Now for yoga... what an amazing form of exercise! It is impossible for me to express what Vinyasa Yoga has done for my endometriosis pain. I admit I am still in some level of pain every day (some days worst than others). But that pain is better managed and more tolerable when I consistently perform daily yoga routines. Vinyasa Yoga is a very health focused style of yoga. It is my favorite form and someday I hope to be a licensed Yoga instructor for this style of Yoga specifically.  The stretching, breathing, motions, and rhythmical flow of Vinyasa Yoga is amazing for ones health. Check it out, take a class. It's not the Americanized Yoga that has turned Yoga into Pilates. It's good for ones health, lungs, heart, muscles, and... of course... endometriosis!

Concerning Endometriosis, Yoga has much more benefit beyond the exercise/stretching that most exercises provide for inflammatory diseases. It's primary benefit is in the reduction of pain experience. Yoga promotes relaxation and soothing of tension. A lot pain for endometriosis is, to put it simply, from inflamed, agitated, and often tugged muscle tissue tensing up and neurons signaling a consequential pain experience. The soothing nature of the breathing/poses/concentration of yoga help to reduce tension and relax the muscles/organs of the body. I like to think of it as a reset button. Additionally, Yoga helps to manage the actual sensation of pain. It can stabilize the pain signaling coming from the body in relation to endometriosis (helping to regulate pain sensation and reduce spontaneous or over-active signaling) and it can encourage the body to release natural painkillers.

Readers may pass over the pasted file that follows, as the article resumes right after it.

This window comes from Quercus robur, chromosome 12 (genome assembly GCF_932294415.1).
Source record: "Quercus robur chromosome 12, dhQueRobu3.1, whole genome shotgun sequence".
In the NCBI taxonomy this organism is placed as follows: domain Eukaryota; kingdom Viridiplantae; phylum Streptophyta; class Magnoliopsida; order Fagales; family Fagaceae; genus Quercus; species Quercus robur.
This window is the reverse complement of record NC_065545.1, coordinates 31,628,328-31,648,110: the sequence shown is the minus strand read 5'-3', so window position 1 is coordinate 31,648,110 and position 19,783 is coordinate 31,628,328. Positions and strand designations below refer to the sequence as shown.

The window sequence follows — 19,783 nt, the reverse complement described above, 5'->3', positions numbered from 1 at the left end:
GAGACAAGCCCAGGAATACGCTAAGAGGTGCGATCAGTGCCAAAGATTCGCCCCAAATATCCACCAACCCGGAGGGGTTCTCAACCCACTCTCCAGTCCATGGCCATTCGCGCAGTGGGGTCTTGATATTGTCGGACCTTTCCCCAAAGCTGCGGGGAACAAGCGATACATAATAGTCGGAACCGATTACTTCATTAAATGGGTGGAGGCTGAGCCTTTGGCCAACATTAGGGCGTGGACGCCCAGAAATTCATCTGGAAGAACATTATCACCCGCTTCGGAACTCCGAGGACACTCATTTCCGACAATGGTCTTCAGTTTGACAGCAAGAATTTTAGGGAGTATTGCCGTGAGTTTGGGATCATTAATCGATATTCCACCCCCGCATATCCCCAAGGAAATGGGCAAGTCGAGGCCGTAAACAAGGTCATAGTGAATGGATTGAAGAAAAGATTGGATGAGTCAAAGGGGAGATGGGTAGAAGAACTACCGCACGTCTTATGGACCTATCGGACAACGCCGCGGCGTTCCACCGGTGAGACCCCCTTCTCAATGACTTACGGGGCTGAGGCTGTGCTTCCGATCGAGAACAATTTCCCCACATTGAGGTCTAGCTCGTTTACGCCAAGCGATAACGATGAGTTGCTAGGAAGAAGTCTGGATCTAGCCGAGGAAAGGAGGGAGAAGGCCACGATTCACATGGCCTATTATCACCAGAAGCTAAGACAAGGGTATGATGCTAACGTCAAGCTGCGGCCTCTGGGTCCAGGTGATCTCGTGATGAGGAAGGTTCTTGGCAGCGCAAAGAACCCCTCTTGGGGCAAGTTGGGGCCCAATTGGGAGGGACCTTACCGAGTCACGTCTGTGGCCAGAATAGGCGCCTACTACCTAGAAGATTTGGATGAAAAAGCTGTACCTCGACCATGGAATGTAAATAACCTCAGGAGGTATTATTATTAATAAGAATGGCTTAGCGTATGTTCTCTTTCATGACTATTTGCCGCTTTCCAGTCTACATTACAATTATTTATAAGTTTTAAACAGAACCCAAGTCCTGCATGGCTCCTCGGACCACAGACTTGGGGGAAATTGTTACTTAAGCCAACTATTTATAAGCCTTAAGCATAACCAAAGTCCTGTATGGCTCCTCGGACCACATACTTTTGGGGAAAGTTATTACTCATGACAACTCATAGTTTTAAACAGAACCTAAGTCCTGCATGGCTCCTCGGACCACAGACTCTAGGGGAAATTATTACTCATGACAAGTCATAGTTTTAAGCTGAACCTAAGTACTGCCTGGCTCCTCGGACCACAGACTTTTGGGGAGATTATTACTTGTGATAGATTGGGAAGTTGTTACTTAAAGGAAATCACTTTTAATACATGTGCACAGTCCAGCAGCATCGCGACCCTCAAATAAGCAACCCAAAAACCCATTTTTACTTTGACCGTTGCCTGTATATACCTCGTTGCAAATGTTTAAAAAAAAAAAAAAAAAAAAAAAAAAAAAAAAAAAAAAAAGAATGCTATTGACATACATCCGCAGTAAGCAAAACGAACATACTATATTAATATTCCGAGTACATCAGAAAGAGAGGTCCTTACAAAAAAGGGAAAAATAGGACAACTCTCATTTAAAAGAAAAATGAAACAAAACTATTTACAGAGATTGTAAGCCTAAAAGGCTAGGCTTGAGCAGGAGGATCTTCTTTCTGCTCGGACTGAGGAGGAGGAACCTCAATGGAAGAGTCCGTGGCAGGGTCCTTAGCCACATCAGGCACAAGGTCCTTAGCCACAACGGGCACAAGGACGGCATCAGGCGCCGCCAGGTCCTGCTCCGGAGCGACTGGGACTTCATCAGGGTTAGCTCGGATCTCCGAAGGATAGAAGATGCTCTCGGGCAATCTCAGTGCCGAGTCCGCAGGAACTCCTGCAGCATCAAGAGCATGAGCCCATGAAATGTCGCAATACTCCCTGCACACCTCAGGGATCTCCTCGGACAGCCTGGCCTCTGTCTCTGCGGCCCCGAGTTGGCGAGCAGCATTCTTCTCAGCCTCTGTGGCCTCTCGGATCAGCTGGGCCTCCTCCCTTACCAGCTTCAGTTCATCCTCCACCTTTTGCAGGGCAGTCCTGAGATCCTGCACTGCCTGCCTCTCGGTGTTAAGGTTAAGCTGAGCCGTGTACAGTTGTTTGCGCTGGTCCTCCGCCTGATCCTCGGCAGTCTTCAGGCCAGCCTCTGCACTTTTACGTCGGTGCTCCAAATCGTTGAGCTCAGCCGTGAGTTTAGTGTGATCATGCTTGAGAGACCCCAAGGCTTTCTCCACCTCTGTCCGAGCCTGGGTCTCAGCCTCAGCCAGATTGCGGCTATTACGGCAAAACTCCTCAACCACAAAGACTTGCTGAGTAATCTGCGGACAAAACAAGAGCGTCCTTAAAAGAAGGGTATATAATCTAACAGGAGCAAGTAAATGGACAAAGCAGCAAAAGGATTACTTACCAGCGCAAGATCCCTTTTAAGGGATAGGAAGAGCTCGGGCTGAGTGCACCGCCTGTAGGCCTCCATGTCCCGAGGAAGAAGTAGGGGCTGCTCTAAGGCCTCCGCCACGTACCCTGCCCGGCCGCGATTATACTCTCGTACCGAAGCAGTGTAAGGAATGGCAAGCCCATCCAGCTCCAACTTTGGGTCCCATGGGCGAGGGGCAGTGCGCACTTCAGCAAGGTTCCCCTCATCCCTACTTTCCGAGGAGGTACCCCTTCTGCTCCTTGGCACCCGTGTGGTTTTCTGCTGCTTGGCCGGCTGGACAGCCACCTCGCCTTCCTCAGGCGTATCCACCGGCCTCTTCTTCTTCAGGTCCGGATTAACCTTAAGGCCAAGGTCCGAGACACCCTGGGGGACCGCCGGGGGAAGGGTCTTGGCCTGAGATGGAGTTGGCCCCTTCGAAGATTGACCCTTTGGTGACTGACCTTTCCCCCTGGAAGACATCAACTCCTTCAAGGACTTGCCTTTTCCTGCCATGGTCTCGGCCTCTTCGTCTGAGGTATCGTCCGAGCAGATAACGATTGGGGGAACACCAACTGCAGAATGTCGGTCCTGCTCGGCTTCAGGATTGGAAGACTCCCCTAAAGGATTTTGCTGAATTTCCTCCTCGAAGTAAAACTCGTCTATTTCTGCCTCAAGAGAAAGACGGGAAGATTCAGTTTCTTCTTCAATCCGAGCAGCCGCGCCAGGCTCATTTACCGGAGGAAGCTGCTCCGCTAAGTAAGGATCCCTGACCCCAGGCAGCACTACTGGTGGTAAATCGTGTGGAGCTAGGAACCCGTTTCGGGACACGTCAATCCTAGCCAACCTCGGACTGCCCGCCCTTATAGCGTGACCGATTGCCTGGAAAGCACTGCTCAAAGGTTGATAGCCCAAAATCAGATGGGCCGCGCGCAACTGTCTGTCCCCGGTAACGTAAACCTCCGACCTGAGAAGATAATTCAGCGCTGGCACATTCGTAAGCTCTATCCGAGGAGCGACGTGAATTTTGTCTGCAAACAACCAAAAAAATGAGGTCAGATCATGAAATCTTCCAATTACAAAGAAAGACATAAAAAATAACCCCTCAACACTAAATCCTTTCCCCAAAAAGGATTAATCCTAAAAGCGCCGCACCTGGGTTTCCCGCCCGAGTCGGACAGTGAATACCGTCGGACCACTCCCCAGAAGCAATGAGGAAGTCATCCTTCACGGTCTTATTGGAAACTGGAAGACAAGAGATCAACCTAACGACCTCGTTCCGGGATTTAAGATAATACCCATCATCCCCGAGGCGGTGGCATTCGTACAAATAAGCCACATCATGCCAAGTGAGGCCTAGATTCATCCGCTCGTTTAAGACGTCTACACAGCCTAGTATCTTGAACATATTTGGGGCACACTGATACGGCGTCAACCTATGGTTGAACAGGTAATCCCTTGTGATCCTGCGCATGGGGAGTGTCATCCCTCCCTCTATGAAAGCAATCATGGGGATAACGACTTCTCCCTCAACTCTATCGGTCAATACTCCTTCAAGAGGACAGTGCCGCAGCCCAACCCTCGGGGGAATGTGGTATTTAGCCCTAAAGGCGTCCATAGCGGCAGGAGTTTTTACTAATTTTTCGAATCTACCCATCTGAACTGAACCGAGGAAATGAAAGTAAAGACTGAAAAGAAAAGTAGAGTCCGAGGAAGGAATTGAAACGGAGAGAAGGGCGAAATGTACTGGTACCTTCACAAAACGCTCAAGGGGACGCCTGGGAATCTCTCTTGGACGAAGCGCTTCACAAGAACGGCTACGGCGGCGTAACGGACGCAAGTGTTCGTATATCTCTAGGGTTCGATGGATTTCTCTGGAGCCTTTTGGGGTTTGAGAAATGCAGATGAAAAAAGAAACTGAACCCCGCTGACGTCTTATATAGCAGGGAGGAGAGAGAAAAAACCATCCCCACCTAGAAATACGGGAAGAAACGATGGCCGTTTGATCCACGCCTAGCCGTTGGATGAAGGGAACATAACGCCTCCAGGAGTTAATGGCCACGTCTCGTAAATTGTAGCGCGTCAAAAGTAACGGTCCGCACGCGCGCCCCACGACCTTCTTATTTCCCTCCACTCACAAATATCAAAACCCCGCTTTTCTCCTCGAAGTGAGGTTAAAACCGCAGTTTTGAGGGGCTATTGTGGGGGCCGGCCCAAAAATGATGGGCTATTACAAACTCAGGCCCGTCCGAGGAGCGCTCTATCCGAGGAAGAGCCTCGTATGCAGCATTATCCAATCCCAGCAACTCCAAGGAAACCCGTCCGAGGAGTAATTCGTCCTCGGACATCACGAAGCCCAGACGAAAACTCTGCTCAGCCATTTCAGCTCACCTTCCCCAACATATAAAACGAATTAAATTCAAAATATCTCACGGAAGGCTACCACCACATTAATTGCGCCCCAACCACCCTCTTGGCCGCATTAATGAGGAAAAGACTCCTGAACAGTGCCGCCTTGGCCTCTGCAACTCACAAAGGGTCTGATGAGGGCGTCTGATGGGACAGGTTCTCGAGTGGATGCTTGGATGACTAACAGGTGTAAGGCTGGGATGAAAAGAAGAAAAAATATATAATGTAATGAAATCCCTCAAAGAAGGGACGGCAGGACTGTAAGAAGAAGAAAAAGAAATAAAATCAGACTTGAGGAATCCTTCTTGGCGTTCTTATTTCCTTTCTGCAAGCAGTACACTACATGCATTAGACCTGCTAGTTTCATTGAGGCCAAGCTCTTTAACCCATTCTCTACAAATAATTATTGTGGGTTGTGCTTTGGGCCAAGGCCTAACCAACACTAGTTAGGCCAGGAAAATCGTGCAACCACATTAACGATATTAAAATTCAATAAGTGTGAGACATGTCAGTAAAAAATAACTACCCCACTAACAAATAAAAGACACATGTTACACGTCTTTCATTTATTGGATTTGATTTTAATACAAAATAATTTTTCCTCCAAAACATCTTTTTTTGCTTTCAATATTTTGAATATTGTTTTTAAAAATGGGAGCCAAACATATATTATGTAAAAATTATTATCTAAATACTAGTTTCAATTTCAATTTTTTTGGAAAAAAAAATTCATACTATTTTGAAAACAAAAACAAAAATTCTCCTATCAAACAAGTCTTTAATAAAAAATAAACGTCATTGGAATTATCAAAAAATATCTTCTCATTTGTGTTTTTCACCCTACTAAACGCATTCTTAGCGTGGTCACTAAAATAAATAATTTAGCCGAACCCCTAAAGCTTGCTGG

So yes, short entry (and a bit bungled to be truthful), but I just wanted to say: if you have Endometriosis, do Yoga and ride a bike! And if you don't have Endometriosis... do Yoga and ride a bike!

Merry Christmas, Happy Hanuka, Happy Kwanza, happy Winter Solstice...  whatever you celebrate, good will to all and I personally will enjoy celebrating family and the birth of Christ myself! (And I'm particularly grateful for that... I was going to have a surgery this weekend and dodged that bullet! Yey!)

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Contact me at bedhead@bedriddenhead.com

About The BedRiddenHead

I want to be happy. And this site is about that chance. How to strive to thrive in the body I've got and maybe turn my experiences into something worthwhile.

This site aims to help educate and reach out to people all over that struggle with pain or illness. To try and make something helpful. I work as a medical research writer, my background is in neuropsychology and biology, and I want to share what I learn in a way that is easy to understand. I am not a doctor. I'm definitely not your doctor. I am just some lady who wants to make someone's (anyone's) life a little bit better. Whether you have endometriosis, a chronic injury, a struggling friend, or just want to learn something new, I hope to make a place that has what you are looking for.

Thank you for stopping by, I wish you strength in your health and happiness.